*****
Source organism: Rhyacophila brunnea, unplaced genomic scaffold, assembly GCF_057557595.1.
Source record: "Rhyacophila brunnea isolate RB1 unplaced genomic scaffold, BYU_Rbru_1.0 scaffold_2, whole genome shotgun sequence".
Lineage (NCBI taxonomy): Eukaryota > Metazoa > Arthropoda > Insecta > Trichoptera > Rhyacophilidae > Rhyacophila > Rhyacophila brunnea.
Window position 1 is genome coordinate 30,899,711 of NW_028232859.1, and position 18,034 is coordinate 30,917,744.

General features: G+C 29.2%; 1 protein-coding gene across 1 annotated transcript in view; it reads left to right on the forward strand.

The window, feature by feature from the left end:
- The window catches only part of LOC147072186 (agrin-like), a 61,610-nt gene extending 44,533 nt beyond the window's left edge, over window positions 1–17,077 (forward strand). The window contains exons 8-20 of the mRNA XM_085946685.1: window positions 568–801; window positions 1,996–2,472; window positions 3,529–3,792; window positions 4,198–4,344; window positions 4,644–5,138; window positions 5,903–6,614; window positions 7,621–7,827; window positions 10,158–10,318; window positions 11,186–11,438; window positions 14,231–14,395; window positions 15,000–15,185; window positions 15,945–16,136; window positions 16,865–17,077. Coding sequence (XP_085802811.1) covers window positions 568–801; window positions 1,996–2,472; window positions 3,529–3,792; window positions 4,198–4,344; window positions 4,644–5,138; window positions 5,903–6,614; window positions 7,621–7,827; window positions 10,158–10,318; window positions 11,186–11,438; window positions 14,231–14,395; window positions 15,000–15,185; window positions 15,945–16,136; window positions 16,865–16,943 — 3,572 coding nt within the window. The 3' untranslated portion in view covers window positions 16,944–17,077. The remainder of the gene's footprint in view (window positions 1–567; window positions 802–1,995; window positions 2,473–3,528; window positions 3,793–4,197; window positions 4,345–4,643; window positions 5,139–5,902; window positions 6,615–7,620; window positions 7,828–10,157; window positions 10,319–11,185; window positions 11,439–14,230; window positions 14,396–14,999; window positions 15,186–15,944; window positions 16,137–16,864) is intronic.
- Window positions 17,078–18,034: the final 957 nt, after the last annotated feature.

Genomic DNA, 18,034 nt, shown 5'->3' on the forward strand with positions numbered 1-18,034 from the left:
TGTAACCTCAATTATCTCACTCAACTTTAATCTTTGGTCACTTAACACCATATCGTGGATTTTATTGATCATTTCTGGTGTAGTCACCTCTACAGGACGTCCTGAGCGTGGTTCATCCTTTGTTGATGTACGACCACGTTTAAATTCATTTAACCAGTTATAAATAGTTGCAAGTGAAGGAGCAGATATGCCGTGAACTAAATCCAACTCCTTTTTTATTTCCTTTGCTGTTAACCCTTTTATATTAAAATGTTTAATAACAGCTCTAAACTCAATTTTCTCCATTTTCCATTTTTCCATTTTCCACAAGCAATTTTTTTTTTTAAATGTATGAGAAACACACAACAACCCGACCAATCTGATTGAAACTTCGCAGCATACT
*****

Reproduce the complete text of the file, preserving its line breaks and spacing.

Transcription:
Source organism: Rhyacophila brunnea, unplaced genomic scaffold, assembly GCF_057557595.1.
Source record: "Rhyacophila brunnea isolate RB1 unplaced genomic scaffold, BYU_Rbru_1.0 scaffold_2, whole genome shotgun sequence".
Lineage (NCBI taxonomy): Eukaryota > Metazoa > Arthropoda > Insecta > Trichoptera > Rhyacophilidae > Rhyacophila > Rhyacophila brunnea.
Window position 1 is genome coordinate 30,899,711 of NW_028232859.1, and position 18,034 is coordinate 30,917,744.

General features: G+C 29.2%; 1 protein-coding gene across 1 annotated transcript in view; it reads left to right on the forward strand.

The window, feature by feature from the left end:
- The window catches only part of LOC147072186 (agrin-like), a 61,610-nt gene extending 44,533 nt beyond the window's left edge, over window positions 1–17,077 (forward strand). The window contains exons 8-20 of the mRNA XM_085946685.1: window positions 568–801; window positions 1,996–2,472; window positions 3,529–3,792; window positions 4,198–4,344; window positions 4,644–5,138; window positions 5,903–6,614; window positions 7,621–7,827; window positions 10,158–10,318; window positions 11,186–11,438; window positions 14,231–14,395; window positions 15,000–15,185; window positions 15,945–16,136; window positions 16,865–17,077. Coding sequence (XP_085802811.1) covers window positions 568–801; window positions 1,996–2,472; window positions 3,529–3,792; window positions 4,198–4,344; window positions 4,644–5,138; window positions 5,903–6,614; window positions 7,621–7,827; window positions 10,158–10,318; window positions 11,186–11,438; window positions 14,231–14,395; window positions 15,000–15,185; window positions 15,945–16,136; window positions 16,865–16,943 — 3,572 coding nt within the window. The 3' untranslated portion in view covers window positions 16,944–17,077. The remainder of the gene's footprint in view (window positions 1–567; window positions 802–1,995; window positions 2,473–3,528; window positions 3,793–4,197; window positions 4,345–4,643; window positions 5,139–5,902; window positions 6,615–7,620; window positions 7,828–10,157; window positions 10,319–11,185; window positions 11,439–14,230; window positions 14,396–14,999; window positions 15,186–15,944; window positions 16,137–16,864) is intronic.
- Window positions 17,078–18,034: the final 957 nt, after the last annotated feature.

Genomic DNA, 18,034 nt, shown 5'->3' on the forward strand with positions numbered 1-18,034 from the left:
TGTAACCTCAATTATCTCACTCAACTTTAATCTTTGGTCACTTAACACCATATCGTGGATTTTATTGATCATTTCTGGTGTAGTCACCTCTACAGGACGTCCTGAGCGTGGTTCATCCTTTGTTGATGTACGACCACGTTTAAATTCATTTAACCAGTTATAAATAGTTGCAAGTGAAGGAGCAGATATGCCGTGAACTAAATCCAACTCCTTTTTTATTTCCTTTGCTGTTAACCCTTTTATATTAAAATGTTTAATAACAGCTCTAAACTCAATTTTCTCCATTTTCCATTTTTCCATTTTCCACAAGCAATTTTTTTTTTTAAATGTATGAGAAACACACAACAACCCGACCAATCTGATTGAAACTTCGCAGCATACT